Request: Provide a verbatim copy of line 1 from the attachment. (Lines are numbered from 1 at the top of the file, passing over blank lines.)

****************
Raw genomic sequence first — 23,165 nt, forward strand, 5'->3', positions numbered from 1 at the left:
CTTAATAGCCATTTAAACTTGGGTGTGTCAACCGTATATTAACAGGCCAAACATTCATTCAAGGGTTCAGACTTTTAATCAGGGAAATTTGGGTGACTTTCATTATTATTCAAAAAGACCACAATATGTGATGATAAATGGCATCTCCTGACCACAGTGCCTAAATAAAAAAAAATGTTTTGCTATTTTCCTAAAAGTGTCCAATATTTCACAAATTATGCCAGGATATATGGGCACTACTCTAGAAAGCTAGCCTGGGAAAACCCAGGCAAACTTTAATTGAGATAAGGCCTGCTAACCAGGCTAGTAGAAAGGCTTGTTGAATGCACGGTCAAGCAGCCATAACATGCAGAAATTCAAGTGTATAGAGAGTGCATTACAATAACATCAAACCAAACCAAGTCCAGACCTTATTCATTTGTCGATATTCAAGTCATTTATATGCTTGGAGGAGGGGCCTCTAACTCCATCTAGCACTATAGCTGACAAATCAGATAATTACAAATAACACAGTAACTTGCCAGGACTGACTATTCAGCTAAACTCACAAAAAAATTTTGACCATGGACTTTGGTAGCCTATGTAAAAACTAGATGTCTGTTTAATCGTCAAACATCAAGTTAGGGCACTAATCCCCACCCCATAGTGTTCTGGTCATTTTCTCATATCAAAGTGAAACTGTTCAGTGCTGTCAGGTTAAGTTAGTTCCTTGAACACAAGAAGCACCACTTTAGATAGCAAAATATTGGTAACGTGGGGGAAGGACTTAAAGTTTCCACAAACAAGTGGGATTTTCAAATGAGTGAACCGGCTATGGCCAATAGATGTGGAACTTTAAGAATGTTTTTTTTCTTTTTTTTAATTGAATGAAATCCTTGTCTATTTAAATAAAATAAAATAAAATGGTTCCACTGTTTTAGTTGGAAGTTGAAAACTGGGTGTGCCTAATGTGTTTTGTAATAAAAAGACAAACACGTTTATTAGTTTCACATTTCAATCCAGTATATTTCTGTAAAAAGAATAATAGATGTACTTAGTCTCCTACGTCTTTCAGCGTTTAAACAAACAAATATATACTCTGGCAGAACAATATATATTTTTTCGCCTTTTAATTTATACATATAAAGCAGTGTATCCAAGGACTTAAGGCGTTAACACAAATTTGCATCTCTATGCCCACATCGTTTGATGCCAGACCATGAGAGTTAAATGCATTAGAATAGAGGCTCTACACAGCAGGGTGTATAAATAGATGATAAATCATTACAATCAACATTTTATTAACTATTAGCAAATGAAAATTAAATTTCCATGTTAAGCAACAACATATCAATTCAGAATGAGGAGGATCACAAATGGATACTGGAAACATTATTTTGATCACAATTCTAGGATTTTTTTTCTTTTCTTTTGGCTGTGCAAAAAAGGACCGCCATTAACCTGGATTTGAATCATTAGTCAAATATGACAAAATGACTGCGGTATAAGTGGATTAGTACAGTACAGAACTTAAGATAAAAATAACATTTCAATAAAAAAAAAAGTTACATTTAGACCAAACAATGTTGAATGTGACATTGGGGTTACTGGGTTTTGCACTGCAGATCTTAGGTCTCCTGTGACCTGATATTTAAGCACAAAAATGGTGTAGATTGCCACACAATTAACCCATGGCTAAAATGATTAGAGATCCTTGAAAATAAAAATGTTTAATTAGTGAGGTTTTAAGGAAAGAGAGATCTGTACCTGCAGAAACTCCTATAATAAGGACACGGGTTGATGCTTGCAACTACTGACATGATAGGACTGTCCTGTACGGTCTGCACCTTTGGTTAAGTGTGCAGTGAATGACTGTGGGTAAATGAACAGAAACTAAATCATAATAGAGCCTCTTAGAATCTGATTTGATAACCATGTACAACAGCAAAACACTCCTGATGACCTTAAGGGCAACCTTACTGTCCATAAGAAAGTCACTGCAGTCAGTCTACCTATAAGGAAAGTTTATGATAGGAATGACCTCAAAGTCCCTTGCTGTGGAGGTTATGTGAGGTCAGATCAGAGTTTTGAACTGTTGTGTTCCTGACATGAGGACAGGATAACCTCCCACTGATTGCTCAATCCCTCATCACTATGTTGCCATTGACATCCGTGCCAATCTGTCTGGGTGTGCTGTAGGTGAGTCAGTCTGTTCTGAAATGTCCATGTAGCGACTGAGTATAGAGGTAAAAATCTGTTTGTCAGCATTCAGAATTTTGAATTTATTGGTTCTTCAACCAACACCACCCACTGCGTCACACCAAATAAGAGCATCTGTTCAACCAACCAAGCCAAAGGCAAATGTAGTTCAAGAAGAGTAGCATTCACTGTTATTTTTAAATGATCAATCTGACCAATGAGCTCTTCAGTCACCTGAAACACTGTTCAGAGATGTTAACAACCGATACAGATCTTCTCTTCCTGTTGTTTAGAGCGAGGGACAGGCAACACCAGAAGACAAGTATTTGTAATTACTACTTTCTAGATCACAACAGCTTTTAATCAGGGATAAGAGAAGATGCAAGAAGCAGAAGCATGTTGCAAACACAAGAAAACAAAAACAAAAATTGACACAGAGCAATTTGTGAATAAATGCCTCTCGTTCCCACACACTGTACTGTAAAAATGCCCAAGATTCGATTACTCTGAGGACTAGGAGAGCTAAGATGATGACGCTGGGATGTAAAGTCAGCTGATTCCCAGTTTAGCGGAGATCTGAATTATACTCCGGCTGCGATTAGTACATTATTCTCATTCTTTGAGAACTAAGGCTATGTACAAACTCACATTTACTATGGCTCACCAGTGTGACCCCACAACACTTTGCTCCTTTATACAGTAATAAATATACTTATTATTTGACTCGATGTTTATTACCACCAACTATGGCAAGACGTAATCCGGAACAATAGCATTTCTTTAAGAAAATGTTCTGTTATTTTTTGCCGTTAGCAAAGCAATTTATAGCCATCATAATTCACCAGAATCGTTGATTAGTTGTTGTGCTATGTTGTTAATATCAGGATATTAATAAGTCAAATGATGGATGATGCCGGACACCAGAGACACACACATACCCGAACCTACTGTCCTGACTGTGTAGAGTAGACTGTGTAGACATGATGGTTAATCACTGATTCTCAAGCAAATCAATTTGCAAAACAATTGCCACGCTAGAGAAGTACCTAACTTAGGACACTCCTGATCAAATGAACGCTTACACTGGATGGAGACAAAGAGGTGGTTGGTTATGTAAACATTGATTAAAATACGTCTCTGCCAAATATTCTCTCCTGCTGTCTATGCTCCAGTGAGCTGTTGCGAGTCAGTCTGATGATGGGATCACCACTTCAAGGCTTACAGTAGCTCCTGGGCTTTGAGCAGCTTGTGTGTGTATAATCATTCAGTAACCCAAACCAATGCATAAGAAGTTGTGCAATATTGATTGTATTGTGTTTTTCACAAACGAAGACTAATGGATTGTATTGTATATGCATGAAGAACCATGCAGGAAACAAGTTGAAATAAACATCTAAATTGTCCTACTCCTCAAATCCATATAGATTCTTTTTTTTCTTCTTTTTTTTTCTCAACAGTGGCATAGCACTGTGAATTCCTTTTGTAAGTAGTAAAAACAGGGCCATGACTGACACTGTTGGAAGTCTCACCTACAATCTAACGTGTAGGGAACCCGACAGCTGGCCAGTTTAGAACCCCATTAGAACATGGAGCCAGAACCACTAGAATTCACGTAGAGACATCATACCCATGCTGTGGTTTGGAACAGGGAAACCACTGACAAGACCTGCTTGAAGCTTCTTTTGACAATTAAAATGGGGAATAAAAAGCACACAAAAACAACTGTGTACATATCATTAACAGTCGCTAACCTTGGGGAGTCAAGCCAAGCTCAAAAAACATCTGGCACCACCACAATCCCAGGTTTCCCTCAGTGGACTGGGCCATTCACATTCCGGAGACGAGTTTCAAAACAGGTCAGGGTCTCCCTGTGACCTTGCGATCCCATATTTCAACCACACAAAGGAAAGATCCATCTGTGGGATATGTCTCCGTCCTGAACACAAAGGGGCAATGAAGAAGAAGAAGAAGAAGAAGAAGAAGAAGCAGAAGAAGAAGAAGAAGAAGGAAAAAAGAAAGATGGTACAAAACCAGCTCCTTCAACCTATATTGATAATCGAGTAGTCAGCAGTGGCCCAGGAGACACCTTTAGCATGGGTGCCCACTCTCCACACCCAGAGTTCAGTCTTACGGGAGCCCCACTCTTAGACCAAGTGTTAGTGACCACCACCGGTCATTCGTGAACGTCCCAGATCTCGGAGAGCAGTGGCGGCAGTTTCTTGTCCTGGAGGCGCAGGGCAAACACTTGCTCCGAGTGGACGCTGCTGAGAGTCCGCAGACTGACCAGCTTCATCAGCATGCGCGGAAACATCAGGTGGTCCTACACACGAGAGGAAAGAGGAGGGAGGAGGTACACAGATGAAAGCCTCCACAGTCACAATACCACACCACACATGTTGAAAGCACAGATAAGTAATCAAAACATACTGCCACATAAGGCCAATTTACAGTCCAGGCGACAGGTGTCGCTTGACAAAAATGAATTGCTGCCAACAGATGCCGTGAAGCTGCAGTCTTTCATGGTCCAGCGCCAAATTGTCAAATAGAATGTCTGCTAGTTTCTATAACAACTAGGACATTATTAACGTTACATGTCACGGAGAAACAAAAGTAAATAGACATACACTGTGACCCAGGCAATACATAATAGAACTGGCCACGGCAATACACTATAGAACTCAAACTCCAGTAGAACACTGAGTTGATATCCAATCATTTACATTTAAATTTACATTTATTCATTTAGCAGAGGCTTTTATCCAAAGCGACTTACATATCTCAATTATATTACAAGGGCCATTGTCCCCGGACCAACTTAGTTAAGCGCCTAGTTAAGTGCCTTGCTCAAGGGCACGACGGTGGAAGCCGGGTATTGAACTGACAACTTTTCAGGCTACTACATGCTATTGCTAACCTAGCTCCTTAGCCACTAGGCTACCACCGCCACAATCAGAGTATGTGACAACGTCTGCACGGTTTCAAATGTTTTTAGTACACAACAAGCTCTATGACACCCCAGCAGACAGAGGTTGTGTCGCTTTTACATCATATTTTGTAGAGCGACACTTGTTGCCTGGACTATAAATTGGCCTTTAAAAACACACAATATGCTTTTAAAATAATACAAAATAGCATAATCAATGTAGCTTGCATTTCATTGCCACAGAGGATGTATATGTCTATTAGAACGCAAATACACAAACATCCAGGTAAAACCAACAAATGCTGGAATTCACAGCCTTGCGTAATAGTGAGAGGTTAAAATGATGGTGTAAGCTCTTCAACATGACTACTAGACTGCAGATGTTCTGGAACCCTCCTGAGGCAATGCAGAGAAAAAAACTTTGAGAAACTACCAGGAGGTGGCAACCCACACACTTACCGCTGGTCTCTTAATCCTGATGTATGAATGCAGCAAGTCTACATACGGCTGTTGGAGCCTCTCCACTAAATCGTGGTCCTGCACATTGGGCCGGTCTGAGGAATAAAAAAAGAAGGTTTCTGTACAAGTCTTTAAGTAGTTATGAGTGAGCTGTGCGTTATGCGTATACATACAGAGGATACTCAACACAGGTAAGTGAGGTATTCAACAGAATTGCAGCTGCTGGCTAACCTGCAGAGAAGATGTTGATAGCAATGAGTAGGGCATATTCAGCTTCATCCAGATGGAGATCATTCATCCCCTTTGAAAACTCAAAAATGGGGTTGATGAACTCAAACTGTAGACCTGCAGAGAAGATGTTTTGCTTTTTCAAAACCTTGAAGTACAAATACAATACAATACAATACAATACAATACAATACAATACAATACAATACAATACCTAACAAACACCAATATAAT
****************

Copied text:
Raw genomic sequence first — 23,165 nt, forward strand, 5'->3', positions numbered from 1 at the left: